Occasionally wonky but overall a good case for how the dismal science can make the world less—well, dismal.

Pub Date: Nov. 12, 2019

ISBN: 978-1-61039-950-0

Page Count: 432

Publisher: PublicAffairs

Review Posted Online: Aug. 29, 2019

Kirkus Reviews Issue: Sept. 15, 2019

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A quirky wonder of a book.



A Peabody Award–winning NPR science reporter chronicles the life of a turn-of-the-century scientist and how her quest led to significant revelations about the meaning of order, chaos, and her own existence.

Miller began doing research on David Starr Jordan (1851-1931) to understand how he had managed to carry on after the 1906 San Francisco earthquake destroyed his work. A taxonomist who is credited with discovering “a full fifth of fish known to man in his day,” Jordan had amassed an unparalleled collection of ichthyological specimens. Gathering up all the fish he could save, Jordan sewed the nameplates that had been on the destroyed jars directly onto the fish. His perseverance intrigued the author, who also discusses the struggles she underwent after her affair with a woman ended a heterosexual relationship. Born into an upstate New York farm family, Jordan attended Cornell and then became an itinerant scholar and field researcher until he landed at Indiana University, where his first ichthyological collection was destroyed by lightning. In between this catastrophe and others involving family members’ deaths, he reconstructed his collection. Later, he was appointed as the founding president of Stanford, where he evolved into a Machiavellian figure who trampled on colleagues and sang the praises of eugenics. Miller concludes that Jordan displayed the characteristics of someone who relied on “positive illusions” to rebound from disaster and that his stand on eugenics came from a belief in “a divine hierarchy from bacteria to humans that point[ed]…toward better.” Considering recent research that negates biological hierarchies, the author then suggests that Jordan’s beloved taxonomic category—fish—does not exist. Part biography, part science report, and part meditation on how the chaos that caused Miller’s existential misery could also bring self-acceptance and a loving wife, this unique book is an ingenious celebration of diversity and the mysterious order that underlies all existence.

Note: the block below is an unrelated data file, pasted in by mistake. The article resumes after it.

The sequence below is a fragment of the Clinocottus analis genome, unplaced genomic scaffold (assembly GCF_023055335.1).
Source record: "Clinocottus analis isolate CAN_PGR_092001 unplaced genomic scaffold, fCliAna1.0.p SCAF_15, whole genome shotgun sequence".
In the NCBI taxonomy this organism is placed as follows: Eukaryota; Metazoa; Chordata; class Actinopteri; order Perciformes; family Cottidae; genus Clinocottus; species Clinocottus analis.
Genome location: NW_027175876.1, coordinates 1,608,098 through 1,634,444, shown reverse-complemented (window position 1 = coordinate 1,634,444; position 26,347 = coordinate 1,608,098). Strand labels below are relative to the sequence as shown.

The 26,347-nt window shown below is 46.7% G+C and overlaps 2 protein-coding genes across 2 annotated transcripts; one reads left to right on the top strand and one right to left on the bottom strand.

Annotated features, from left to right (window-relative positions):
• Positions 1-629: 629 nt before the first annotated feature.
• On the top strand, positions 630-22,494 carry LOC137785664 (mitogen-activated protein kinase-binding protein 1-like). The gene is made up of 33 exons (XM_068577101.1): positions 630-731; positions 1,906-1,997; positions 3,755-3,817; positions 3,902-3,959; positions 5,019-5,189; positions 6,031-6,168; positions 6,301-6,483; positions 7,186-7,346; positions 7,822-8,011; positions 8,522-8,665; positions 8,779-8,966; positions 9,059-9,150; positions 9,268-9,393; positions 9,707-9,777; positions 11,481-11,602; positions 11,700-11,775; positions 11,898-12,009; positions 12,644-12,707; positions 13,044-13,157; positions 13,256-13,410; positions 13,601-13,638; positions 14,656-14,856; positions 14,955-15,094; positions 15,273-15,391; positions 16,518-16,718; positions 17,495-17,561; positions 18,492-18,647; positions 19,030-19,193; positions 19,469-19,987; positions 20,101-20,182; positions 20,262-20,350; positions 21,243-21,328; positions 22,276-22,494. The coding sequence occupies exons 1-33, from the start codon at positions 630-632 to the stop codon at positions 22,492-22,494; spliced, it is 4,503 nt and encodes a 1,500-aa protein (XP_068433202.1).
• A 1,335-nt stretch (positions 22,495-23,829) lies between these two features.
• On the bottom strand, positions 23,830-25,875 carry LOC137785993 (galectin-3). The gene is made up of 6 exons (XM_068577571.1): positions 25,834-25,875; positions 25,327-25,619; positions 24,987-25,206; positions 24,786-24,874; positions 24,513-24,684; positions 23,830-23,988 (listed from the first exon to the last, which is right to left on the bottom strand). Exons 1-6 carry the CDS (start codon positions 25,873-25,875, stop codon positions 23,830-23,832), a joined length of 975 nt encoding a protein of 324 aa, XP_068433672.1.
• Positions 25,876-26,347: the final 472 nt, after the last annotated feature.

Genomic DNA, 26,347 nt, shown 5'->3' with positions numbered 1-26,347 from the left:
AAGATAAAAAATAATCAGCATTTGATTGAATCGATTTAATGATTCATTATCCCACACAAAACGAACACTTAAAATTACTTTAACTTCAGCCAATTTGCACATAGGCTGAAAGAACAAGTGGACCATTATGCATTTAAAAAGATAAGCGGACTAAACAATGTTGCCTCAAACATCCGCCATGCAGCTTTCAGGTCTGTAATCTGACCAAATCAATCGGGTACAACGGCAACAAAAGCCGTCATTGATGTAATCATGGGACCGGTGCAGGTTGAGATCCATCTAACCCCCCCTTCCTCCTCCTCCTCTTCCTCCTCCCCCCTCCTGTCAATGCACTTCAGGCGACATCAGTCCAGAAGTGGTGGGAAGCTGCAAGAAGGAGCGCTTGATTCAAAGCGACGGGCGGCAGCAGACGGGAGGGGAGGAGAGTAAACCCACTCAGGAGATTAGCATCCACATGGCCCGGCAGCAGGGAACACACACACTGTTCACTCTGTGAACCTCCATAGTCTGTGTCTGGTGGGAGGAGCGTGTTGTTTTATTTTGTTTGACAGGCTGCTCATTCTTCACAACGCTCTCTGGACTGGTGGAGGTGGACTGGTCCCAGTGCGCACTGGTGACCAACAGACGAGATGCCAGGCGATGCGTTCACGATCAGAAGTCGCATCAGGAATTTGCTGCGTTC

A quirky wonder of a book.

Pub Date: April 14, 2020

ISBN: 978-1-5011-6027-1

Page Count: 224

Publisher: Simon & Schuster

Review Posted Online: Jan. 2, 2020

Kirkus Reviews Issue: Feb. 1, 2020